By Sara Jerome,
Contaminated water consumed by a pregnant woman could endanger her baby's health, according to a new study from researchers at Princeton University.
"Pregnant women living in areas with contaminated drinking water may be more likely to have babies that are premature or have low birth weights," Princeton Journal Watch, a blog about new research from the university, reported this month.
The study examined "birth records and drinking water testing results for the state of New Jersey from 1997 to 2007," according to the abstract of the study. "Our data enable us to compare outcomes across siblings who were potentially exposed to differing levels of harmful contaminants from drinking water while in utero."
The researchers found small effects of water contamination on all children, "but large and statistically significant effects on birth weight and gestation of infants born to less educated mothers." That might be because these mothers are less likely to move away in response to contamination.
For many moms, it did not take expert research to alert them that drinking contaminated water is not a great idea during pregnancy. Some baby books issue warnings about the issue, stating that staying hydrated is beneficial, but only if the water is clean.
"Exposure to drinking water contaminants such as lead, nitrates, pesticides and even the byproducts of processes that disinfect water supplies can harm your baby by retarding growth, stunting mental development and causing birth defects," You And Your Family says.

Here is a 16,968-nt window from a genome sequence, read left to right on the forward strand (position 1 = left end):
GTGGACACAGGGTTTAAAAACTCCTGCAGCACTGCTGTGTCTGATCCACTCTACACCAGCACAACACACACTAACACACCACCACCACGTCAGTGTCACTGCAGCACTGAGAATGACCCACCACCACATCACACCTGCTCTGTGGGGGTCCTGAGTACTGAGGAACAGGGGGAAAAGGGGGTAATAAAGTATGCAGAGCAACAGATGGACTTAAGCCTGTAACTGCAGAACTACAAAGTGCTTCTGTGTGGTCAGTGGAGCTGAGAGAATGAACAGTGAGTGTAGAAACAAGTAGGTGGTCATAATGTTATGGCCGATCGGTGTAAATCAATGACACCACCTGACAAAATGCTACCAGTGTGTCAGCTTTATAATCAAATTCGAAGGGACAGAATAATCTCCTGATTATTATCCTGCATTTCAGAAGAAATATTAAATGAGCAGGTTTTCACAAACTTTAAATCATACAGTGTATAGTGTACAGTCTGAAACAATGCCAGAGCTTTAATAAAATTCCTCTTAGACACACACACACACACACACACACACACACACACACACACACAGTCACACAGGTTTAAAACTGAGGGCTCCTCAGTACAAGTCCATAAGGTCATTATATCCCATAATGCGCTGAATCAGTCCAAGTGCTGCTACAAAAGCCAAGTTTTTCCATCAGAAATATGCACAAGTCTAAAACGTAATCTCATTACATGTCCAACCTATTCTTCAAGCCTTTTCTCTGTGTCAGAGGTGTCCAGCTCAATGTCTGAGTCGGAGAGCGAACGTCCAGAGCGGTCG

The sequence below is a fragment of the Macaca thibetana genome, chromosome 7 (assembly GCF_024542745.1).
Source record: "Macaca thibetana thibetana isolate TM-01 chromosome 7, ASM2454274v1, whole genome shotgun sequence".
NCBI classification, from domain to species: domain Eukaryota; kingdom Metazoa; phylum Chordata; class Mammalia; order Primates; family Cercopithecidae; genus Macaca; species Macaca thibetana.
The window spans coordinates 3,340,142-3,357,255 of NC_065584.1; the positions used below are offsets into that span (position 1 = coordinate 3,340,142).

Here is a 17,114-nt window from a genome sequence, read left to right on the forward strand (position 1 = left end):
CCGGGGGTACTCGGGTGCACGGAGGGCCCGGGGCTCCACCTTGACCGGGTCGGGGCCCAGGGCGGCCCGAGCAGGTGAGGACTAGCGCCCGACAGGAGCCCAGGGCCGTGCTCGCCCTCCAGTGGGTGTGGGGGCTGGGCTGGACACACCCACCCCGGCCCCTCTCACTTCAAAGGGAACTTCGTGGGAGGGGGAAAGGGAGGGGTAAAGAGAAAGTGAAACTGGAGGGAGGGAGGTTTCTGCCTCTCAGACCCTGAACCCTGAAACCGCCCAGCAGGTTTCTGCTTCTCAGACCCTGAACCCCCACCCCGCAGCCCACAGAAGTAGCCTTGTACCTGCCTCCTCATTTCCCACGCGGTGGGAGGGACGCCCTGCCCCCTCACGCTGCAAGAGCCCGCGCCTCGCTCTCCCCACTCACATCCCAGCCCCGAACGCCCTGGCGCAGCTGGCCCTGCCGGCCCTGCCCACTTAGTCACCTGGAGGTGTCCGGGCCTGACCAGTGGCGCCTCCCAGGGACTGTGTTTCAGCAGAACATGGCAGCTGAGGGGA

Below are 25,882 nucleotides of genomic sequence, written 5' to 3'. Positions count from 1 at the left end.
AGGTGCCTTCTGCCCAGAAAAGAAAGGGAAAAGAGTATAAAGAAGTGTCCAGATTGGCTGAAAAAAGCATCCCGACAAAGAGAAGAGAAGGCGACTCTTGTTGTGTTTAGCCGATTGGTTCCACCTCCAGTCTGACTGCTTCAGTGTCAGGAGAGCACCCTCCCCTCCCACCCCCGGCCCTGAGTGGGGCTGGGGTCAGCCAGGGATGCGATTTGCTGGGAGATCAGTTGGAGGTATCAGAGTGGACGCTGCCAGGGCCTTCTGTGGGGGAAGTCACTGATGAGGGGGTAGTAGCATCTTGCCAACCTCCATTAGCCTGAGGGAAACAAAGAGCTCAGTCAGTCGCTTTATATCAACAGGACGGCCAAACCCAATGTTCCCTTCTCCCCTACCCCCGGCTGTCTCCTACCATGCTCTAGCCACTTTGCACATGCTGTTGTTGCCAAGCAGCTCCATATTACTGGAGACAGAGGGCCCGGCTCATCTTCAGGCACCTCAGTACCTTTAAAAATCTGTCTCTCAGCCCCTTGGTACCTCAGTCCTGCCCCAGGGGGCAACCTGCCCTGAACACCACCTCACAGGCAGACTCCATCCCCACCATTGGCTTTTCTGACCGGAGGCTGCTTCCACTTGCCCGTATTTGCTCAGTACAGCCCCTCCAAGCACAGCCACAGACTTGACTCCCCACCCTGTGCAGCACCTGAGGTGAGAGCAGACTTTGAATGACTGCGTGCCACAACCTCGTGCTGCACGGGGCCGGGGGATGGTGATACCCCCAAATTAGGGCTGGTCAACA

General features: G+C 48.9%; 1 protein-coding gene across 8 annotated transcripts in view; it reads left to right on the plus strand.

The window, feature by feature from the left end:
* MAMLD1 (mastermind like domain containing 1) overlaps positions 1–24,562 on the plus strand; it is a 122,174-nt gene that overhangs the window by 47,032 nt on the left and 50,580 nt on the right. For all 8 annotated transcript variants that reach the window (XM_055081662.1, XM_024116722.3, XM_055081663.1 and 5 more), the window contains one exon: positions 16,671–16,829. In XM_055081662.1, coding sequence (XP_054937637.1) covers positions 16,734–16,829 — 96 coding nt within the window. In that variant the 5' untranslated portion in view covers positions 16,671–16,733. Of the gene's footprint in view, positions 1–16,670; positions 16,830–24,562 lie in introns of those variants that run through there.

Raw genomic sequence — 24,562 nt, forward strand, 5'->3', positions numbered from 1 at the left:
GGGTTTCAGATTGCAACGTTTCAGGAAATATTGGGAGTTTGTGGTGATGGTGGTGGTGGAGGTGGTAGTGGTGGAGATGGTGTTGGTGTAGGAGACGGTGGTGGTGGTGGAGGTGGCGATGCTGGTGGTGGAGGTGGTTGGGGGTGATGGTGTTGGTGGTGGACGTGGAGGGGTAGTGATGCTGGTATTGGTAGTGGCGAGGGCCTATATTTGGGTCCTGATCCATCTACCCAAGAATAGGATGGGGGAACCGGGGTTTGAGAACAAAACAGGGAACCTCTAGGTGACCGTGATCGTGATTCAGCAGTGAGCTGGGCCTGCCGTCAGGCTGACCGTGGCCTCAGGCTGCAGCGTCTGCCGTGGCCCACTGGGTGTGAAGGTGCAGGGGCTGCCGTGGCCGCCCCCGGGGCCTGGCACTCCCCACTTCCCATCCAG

Previous research has showed that tap water in general, not just contaminated water, can be bad for expectant mothers, according to a piece in The Daily Mail.
"A study of almost 400,000 babies found a clear link between chemicals formed during chlorination and the occurrence of a trio of birth defects," the report said.
Some say even just showering in questionable water can be harmful. "Drinking water, showers, swimming pools and even the steam from a boiling kettle can all contain the problem chemicals called trihalomethanes, or THMs," the Mail piece reported.
The water industry is working to show the other side of the issue. A campaign by the American Water Works Association (AWWA) highlights tap water's strong track record. The effort is called the "only tap water delivers" campaign.
"Did you know in North America, you can drink from virtually any public tap, while in the developing world an estimated 3 million people die every year from preventable waterborne disease?" the New England Water Works Association says as part of the campaign.